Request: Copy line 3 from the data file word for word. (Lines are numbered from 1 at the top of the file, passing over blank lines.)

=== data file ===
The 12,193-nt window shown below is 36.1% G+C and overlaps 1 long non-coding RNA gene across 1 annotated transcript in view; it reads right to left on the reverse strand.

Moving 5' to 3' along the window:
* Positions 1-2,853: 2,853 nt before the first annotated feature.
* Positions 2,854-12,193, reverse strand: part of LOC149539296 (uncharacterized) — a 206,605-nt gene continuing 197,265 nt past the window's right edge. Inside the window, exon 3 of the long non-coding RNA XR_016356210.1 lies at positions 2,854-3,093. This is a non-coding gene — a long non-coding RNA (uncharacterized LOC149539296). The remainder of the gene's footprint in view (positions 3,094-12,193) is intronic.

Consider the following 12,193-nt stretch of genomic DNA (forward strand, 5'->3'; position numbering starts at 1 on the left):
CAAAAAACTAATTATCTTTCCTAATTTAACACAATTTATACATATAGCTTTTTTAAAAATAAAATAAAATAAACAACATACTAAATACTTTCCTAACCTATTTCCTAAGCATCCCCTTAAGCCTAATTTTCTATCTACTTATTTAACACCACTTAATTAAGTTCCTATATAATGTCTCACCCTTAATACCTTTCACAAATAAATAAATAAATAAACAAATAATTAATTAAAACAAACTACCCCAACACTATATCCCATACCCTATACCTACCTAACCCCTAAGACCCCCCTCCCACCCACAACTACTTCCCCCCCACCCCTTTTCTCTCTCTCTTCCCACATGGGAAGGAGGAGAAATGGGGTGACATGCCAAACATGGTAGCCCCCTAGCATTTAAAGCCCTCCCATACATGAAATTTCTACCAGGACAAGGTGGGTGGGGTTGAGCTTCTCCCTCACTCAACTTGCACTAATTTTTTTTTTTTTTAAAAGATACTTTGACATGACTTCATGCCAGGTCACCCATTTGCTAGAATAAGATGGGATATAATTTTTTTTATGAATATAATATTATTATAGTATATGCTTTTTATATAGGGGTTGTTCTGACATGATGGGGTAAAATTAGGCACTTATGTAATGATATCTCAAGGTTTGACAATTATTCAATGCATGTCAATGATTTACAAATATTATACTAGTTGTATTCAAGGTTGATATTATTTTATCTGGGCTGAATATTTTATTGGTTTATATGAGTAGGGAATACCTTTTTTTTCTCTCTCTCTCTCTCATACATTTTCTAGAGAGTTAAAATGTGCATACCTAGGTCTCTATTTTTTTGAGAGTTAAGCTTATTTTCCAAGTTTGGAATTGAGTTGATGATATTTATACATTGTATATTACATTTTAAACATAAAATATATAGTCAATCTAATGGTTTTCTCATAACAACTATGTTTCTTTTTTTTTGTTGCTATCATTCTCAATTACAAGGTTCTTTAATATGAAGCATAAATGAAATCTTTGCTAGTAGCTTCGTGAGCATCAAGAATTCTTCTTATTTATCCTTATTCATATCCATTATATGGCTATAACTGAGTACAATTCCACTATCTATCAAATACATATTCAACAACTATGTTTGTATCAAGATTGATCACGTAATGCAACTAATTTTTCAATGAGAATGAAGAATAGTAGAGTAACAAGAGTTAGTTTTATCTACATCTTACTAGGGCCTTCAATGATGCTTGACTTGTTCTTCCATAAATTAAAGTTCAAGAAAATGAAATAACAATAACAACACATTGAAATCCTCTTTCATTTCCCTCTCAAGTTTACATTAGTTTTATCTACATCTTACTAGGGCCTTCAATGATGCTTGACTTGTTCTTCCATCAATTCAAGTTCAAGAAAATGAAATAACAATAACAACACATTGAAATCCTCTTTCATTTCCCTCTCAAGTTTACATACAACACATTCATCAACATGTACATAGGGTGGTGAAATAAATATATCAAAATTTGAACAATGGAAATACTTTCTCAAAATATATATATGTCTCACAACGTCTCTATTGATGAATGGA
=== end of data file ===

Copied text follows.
* Positions 1-2,853: 2,853 nt before the first annotated feature.